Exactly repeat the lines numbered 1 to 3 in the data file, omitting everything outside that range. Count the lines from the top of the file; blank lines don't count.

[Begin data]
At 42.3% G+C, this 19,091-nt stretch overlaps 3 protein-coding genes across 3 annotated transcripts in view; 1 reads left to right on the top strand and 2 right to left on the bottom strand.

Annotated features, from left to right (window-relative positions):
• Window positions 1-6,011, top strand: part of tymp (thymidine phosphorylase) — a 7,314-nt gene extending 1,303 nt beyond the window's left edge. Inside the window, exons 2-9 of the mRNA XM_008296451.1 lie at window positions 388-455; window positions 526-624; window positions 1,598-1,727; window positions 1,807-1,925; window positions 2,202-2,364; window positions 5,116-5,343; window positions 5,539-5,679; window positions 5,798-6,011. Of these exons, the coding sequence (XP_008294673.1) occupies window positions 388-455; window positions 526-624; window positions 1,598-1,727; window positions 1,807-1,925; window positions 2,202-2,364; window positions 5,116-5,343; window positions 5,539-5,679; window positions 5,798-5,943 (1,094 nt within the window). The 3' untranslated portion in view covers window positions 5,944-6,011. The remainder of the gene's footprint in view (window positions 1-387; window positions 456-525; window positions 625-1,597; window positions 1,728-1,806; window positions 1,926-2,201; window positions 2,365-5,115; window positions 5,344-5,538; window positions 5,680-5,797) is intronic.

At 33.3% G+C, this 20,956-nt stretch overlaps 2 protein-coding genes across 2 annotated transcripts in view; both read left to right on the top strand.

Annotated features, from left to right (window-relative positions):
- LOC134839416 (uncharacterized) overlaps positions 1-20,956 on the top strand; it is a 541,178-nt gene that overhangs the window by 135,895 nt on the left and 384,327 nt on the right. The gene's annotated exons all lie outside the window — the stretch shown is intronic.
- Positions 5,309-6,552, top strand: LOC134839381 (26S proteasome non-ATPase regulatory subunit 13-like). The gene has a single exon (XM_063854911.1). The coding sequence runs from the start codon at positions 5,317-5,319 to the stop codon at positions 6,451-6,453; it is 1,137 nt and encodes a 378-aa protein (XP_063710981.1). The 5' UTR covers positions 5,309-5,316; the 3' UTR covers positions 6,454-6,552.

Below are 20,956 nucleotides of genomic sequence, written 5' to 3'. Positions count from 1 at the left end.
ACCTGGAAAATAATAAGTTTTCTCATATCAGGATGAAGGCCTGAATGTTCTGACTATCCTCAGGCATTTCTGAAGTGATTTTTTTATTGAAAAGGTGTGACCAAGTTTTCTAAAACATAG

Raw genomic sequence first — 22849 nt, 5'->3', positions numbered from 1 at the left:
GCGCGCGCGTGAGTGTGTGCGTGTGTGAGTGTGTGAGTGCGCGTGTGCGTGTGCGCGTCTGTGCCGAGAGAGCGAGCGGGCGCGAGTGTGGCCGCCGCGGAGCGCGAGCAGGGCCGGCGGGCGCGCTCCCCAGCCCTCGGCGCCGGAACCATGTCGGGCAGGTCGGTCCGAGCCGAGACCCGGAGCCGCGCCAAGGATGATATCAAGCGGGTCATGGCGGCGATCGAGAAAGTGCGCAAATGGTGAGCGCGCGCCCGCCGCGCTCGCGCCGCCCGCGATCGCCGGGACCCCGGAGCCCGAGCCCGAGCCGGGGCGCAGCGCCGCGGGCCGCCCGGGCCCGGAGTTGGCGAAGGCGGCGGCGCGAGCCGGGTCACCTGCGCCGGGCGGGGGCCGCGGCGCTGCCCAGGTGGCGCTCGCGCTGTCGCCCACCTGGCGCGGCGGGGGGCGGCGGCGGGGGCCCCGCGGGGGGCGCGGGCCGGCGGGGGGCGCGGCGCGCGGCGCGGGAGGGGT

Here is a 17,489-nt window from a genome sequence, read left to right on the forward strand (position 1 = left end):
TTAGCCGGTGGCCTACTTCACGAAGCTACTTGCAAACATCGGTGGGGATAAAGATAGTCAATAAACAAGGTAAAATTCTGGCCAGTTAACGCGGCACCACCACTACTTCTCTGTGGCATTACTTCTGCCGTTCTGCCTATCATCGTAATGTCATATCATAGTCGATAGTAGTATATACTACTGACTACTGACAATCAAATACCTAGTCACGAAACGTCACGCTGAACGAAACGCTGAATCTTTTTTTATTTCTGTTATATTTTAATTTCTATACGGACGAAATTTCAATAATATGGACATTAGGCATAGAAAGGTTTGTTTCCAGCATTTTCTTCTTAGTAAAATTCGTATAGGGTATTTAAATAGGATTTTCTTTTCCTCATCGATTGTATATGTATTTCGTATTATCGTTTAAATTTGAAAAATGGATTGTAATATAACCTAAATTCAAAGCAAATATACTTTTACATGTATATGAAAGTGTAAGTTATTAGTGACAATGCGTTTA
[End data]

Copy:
At 42.3% G+C, this 19,091-nt stretch overlaps 3 protein-coding genes across 3 annotated transcripts in view; 1 reads left to right on the top strand and 2 right to left on the bottom strand.

Annotated features, from left to right (window-relative positions):
• Window positions 1-6,011, top strand: part of tymp (thymidine phosphorylase) — a 7,314-nt gene extending 1,303 nt beyond the window's left edge. Inside the window, exons 2-9 of the mRNA XM_008296451.1 lie at window positions 388-455; window positions 526-624; window positions 1,598-1,727; window positions 1,807-1,925; window positions 2,202-2,364; window positions 5,116-5,343; window positions 5,539-5,679; window positions 5,798-6,011. Of these exons, the coding sequence (XP_008294673.1) occupies window positions 388-455; window positions 526-624; window positions 1,598-1,727; window positions 1,807-1,925; window positions 2,202-2,364; window positions 5,116-5,343; window positions 5,539-5,679; window positions 5,798-5,943 (1,094 nt within the window). The 3' untranslated portion in view covers window positions 5,944-6,011. The remainder of the gene's footprint in view (window positions 1-387; window positions 456-525; window positions 625-1,597; window positions 1,728-1,806; window positions 1,926-2,201; window positions 2,365-5,115; window positions 5,344-5,538; window positions 5,680-5,797) is intronic.